Forty-five families from Commune IV in Preah Sihanouk province’s Mittapheap district on Thursday said they would willingly dismantle their makeshift homes and relocate in exchange for 5m by 20m plots of land in Kbal Chhay district.
Preah Sihanouk provincial and municipal authorities said that it was necessary for the residents of the area to move as their homes had encroached on public pavements, causing congestion.
Their presence had prevented the roads from being widened to ease the rapidly developing city’s traffic woes.
“It was an anarchic location that had long affected order in the city.
“Provincial authorities in cooperation with municipal authorities will help transport their dismantled homes to the new location. They agreed to voluntarily dismantle their homes … without any clashes or violence,” Preah Sihanouk Provincial Hall spokesman Kheang Phearum told The Post on Thursday.
Last month, authorities demolished several buildings that had encroached on public pavements in order to widen the streets.
They had urged local residents not to rebuild the structures as they had become a public nuisance, with two Chinese nationals ultimately being taken to court over the matter.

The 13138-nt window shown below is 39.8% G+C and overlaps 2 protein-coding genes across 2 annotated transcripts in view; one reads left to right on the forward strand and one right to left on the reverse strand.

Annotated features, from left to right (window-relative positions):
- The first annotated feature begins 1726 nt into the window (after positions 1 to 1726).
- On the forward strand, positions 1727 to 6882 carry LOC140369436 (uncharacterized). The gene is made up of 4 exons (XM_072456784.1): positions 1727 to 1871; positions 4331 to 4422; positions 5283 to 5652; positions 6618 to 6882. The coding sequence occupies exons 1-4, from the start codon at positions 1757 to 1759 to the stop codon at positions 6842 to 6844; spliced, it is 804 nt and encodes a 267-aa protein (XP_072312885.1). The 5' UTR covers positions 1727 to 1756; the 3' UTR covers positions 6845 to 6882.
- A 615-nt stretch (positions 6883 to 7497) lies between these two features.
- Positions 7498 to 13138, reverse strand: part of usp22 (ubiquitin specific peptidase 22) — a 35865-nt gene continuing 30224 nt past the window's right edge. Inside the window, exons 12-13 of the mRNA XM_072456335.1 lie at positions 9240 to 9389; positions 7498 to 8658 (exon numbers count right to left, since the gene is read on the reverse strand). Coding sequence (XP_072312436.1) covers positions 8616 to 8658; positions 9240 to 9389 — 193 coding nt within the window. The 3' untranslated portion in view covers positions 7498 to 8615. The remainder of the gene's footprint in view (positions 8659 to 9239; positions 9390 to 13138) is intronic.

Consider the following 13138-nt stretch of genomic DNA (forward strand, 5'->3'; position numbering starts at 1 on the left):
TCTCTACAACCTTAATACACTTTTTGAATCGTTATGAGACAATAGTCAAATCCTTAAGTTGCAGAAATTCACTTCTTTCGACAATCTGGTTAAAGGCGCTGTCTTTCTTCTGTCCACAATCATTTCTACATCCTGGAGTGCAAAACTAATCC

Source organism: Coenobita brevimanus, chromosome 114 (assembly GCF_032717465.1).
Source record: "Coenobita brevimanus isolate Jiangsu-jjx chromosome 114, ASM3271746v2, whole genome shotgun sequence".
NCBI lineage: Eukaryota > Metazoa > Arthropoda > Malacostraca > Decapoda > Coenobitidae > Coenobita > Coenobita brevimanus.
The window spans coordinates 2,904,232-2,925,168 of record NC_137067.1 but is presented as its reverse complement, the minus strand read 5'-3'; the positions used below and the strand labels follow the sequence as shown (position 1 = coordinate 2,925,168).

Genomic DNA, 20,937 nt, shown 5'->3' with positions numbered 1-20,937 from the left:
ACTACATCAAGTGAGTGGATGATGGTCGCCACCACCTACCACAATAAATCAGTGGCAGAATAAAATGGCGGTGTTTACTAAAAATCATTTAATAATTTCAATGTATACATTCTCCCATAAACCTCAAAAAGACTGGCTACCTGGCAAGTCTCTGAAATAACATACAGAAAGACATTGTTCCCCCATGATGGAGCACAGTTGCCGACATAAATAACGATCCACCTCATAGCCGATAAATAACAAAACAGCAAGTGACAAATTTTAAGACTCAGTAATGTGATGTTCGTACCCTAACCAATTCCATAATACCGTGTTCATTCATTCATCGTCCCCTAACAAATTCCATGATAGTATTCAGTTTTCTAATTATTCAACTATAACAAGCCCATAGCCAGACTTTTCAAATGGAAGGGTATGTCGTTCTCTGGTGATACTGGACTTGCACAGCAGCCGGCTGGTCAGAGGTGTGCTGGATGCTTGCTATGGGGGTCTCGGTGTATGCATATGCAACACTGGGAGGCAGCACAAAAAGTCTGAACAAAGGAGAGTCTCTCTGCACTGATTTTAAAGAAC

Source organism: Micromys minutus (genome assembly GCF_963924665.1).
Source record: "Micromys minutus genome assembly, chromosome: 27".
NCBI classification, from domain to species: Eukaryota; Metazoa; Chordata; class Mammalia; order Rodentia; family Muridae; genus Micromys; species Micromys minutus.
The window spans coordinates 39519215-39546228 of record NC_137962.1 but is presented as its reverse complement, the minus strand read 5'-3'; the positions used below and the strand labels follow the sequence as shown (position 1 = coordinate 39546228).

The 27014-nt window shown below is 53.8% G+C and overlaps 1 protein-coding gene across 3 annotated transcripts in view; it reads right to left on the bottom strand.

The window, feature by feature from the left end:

The 45 families were originally among 107 evicted from Commune IV in 2007 following a land dispute when two people, Ngor Srun and Srey Phoeng Ravy, claimed they had illegally occupied their land.
The 107 families moved onto the pavements in protest.
Sixty-two of them later accepted social land concessions in Preah Sihanouk province’s Stung Hav district.
However, the 45 who agreed to move to Kbal Chhay on Thursday held out, refusing to move to Stung Hav as they said the area had no electricity, hospitals or schools.
Cheap Sotheary, Preah Sihanouk provincial coordinator for human rights group Adhoc, said that despite having volunteered to move to Kbal Chhay, the 45 families were continuing to protest.
“This is not a land dispute resolution at all as the authorities have the responsibility to offer citizens appropriate places to live as well as keep the roads clean and orderly.
“Provincial authorities helped residents as they did not have anywhere to live; however, people still continue to protest over the land.”
A representative for the 45 families could not be reached by The Post on Thursday for comment.